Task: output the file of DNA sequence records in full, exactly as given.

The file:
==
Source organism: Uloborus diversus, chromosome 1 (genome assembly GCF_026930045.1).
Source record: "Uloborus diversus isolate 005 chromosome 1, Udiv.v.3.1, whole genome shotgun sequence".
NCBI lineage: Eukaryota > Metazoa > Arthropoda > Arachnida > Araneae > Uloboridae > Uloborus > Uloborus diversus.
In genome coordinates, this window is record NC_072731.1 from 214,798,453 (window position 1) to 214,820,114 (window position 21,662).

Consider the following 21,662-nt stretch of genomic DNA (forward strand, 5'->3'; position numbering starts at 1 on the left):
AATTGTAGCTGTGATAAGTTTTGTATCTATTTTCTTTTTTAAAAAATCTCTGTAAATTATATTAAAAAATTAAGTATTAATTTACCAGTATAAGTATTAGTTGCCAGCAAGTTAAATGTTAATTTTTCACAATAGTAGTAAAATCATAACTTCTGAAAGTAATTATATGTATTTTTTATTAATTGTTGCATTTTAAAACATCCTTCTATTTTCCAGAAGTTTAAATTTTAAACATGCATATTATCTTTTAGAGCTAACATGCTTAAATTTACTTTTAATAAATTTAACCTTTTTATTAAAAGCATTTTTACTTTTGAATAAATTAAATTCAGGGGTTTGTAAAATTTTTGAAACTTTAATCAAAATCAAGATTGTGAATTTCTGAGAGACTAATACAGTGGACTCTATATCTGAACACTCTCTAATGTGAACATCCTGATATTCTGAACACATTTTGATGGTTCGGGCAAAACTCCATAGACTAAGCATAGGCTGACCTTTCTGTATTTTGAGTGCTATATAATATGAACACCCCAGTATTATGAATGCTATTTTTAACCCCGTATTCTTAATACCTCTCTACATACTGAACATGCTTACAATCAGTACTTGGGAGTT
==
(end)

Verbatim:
Source organism: Uloborus diversus, chromosome 1 (genome assembly GCF_026930045.1).
Source record: "Uloborus diversus isolate 005 chromosome 1, Udiv.v.3.1, whole genome shotgun sequence".
NCBI lineage: Eukaryota > Metazoa > Arthropoda > Arachnida > Araneae > Uloboridae > Uloborus > Uloborus diversus.
In genome coordinates, this window is record NC_072731.1 from 214,798,453 (window position 1) to 214,820,114 (window position 21,662).

Consider the following 21,662-nt stretch of genomic DNA (forward strand, 5'->3'; position numbering starts at 1 on the left):
AATTGTAGCTGTGATAAGTTTTGTATCTATTTTCTTTTTTAAAAAATCTCTGTAAATTATATTAAAAAATTAAGTATTAATTTACCAGTATAAGTATTAGTTGCCAGCAAGTTAAATGTTAATTTTTCACAATAGTAGTAAAATCATAACTTCTGAAAGTAATTATATGTATTTTTTATTAATTGTTGCATTTTAAAACATCCTTCTATTTTCCAGAAGTTTAAATTTTAAACATGCATATTATCTTTTAGAGCTAACATGCTTAAATTTACTTTTAATAAATTTAACCTTTTTATTAAAAGCATTTTTACTTTTGAATAAATTAAATTCAGGGGTTTGTAAAATTTTTGAAACTTTAATCAAAATCAAGATTGTGAATTTCTGAGAGACTAATACAGTGGACTCTATATCTGAACACTCTCTAATGTGAACATCCTGATATTCTGAACACATTTTGATGGTTCGGGCAAAACTCCATAGACTAAGCATAGGCTGACCTTTCTGTATTTTGAGTGCTATATAATATGAACACCCCAGTATTATGAATGCTATTTTTAACCCCGTATTCTTAATACCTCTCTACATACTGAACATGCTTACAATCAGTACTTGGGAGTT